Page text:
What ancestry options are present? Well (deep breath)...Dwarf, Elf, Gnome, Goblin, Halfling, Human, Android, Catfolk, Fetchling, Hobgoblin, Kitsune, Kobold, Leshy, Lizardfolk, Orc, Poppet, Ratfolk, Shoony, Sprite, Tengu, Aasimar, Beastkin, Changeling, Dhampir, Duskwalker, Geniekin (Ifrit, Oread, Suli, Sylph, Undine), Tiefling. Oh, and half-elf and half-orc too. And each one feels just different enough to earn its place: hobgoblins are good at beating down demoralized foes, whereas orcs get a limited reaction that keeps them resilient when they would reach 0 hp, and kobolds can cower to try to dissuade an angry assaulter. The abilities mostly make sense, though this one made me scratch my head a bit:

That Level 13+ Revivification Protocol is a riff on an official Android Ancestry feat in PF2e, so no worries there, but the official version also includes a "once a day" limit, and clarifies that it's triggered as a free action when a PC has the Dying condition and is about to attempt a recovery check (which is why it's described as an action, not a reaction). That context doesn't really work for a PF2e NPC, as I understand it - they're just supposed to drop at 0 hp, and they don't make recovery checks. So this one needs a little tweak; unless I'm missing something, this would be better as a once-per-day Reaction triggered by hitting 0 hp, to put an enemy android back on their feet just as the PCs think they've cut it down. 

Once you've picked your NPC's ancestry template, you move over to the class sections. Each of these opens with a one-page overview of the class, its tactical features, and some general observations on getting the most out of these roles and abilities in play. The advice here won't be revolutionary, but it was helpful to me as someone new to the intricacies of PF2e. 

Then, for each class, you have a list of a FEW free abilities that every NPC of that class should gain (these, again, are simplified when compared to actual PCs of that class), some guidance if you are actually following the procedures to build your own character instead of using statblocks, and then ... a roster of more special abilities that can be chosen for further customization. These are grouped by level-tier, and there are simple guidelines on how many you should select for NPCs of different power levels. The abilities look like this:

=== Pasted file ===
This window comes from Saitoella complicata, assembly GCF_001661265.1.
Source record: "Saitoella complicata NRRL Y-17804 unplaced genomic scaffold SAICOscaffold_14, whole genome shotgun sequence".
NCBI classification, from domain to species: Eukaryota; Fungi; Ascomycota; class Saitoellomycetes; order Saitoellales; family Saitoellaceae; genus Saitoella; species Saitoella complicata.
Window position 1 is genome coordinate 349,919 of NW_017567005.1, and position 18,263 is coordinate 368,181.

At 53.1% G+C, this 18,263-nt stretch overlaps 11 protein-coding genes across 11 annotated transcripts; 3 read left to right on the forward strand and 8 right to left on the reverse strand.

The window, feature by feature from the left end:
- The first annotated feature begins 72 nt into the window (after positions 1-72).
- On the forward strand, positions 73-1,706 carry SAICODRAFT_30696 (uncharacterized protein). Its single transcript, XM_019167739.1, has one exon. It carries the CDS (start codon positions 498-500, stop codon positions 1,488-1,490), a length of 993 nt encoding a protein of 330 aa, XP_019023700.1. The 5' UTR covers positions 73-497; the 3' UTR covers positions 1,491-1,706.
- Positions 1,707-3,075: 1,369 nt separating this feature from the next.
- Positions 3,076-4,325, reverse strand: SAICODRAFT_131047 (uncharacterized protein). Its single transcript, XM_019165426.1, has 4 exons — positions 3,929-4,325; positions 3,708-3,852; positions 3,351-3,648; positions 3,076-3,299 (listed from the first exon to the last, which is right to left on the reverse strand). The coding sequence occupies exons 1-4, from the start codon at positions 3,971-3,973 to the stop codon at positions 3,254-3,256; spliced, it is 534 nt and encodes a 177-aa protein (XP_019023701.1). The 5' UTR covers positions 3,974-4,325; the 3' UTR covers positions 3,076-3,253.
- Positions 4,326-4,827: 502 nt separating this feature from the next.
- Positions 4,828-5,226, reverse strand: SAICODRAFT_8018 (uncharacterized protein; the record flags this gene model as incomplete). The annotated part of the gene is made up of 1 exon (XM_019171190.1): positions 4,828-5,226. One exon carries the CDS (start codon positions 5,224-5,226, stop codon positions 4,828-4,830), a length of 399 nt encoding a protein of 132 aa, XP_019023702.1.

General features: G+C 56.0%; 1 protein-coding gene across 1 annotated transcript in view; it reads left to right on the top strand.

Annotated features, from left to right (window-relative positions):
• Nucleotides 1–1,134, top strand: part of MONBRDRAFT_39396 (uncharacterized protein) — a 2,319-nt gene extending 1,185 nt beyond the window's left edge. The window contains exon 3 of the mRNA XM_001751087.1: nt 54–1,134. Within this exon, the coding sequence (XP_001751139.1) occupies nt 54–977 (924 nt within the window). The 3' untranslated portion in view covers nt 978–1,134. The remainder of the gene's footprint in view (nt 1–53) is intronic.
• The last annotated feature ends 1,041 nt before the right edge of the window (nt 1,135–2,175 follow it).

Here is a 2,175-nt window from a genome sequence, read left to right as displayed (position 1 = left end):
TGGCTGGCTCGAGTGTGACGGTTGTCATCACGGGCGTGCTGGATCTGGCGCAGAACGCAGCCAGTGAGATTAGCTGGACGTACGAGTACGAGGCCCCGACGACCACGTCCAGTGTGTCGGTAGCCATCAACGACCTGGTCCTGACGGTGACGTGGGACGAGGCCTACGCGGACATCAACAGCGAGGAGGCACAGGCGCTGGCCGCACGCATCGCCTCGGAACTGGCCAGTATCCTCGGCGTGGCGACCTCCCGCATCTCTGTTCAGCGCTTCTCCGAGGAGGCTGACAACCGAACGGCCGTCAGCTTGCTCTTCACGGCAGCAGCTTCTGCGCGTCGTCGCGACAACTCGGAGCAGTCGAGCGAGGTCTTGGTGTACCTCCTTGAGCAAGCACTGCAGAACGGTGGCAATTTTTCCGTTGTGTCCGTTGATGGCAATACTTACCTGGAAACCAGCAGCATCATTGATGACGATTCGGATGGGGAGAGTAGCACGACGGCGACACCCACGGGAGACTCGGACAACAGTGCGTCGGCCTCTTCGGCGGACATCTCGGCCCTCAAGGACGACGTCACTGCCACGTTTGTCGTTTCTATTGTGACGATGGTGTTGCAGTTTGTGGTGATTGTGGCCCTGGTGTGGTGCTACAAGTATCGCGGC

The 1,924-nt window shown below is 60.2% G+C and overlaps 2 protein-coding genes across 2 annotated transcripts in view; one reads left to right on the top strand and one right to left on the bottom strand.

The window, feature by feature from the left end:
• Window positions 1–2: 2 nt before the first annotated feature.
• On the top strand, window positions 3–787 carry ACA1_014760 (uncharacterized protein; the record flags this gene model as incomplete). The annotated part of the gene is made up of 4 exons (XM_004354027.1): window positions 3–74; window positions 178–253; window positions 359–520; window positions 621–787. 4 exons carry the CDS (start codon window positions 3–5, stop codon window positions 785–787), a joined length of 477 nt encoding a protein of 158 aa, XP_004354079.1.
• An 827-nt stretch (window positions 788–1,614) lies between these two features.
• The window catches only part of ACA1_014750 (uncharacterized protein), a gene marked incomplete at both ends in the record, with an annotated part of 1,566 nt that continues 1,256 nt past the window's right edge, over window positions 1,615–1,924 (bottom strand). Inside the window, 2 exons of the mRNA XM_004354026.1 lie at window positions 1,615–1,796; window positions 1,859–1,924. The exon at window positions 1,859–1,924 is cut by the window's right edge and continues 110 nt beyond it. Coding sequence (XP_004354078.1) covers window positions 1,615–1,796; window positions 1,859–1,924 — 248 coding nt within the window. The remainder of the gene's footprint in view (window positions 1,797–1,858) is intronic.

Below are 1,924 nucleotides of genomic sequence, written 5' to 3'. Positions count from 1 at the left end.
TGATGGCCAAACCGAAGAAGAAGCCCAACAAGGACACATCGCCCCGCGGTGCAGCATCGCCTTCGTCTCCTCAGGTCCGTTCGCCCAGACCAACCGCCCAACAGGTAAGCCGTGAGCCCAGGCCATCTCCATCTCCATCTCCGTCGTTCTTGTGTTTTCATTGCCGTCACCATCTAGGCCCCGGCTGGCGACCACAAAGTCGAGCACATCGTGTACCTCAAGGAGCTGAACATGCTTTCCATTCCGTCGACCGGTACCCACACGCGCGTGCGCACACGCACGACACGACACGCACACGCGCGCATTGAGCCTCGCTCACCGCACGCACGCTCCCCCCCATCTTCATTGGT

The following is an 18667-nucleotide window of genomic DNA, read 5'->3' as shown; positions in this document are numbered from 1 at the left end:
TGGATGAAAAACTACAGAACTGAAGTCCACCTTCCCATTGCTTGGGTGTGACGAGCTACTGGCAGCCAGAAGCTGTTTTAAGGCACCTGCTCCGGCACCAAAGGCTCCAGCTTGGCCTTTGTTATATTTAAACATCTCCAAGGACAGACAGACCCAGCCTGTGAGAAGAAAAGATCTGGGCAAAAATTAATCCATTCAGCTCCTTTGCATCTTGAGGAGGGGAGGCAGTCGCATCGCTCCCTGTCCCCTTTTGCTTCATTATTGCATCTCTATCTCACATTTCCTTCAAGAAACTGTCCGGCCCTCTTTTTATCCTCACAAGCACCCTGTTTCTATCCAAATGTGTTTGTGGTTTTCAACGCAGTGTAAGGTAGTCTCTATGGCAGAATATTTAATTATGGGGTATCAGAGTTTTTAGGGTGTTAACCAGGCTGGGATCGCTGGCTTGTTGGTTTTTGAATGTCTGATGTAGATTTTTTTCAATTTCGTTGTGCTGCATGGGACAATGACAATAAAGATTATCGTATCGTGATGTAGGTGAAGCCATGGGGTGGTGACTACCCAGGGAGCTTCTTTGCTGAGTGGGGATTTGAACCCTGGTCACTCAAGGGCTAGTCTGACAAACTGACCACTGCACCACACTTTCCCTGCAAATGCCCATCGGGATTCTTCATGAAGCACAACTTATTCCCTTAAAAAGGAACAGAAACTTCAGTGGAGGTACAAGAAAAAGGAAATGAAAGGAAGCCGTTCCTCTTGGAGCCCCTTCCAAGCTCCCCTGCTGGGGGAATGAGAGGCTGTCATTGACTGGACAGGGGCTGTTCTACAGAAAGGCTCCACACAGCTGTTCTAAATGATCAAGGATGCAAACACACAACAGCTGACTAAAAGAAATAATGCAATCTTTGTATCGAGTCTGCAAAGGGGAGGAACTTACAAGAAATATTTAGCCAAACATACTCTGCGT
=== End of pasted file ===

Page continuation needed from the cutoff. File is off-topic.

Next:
There are enough to be interesting, but not enough to get really overwhelming. For spellcasters, the ability lists are followed by domain and sample spell-lists to simplify the options that an NPC caster has prepared. 

And then come those sample statblocks. So many of them! They are laid out just like a regular Bestiary entry, though you'll just need to fill in the few details from whatever ancestry template you also selected - and then you're ready to roll! Notice how (apart from the ancestry details) everything is pre-selected for you - spell selections, stats, attack rolls, abilities, etc. ... all you have to do is meander through the Index, around the level-range that you're looking for, until you see something suitable for whatever you have in mind. Here's one of the Sorcerer options:

By combining the 100+ statblocks in each book with the 31 different ancestry templates, you have the potential of up to 3,100 different, evocative NPCs - even without you tweaking the profiles any further, which you can do. In fact, I quickly ran into situations that did call for tweaking the statblocks provided. This is because -- as rich as this resource already is -- the pre-made statblocks only scratch the surface of the possible combinations one could make with the ancestry and special ability templates provided. Although there are statblocks provided for level 1, 4, 7, 10, 13, 16, and 19 characters (adjustable, again, to any level 1-20), each of those level benchmarks gets about 4 sample characters. That is far too few to exhaust the potential here. Sorcerers, for example, are categorized by 8 different bloodline/spell traditions: draconic, imperial, angelic, demonic, elemental, fey, shadow, or aberrant. Thus, the sample level 1 Sorcerer statblocks are: Draconic Novice, Angelic Novice, Elemental Novice, and Shadowy Novice.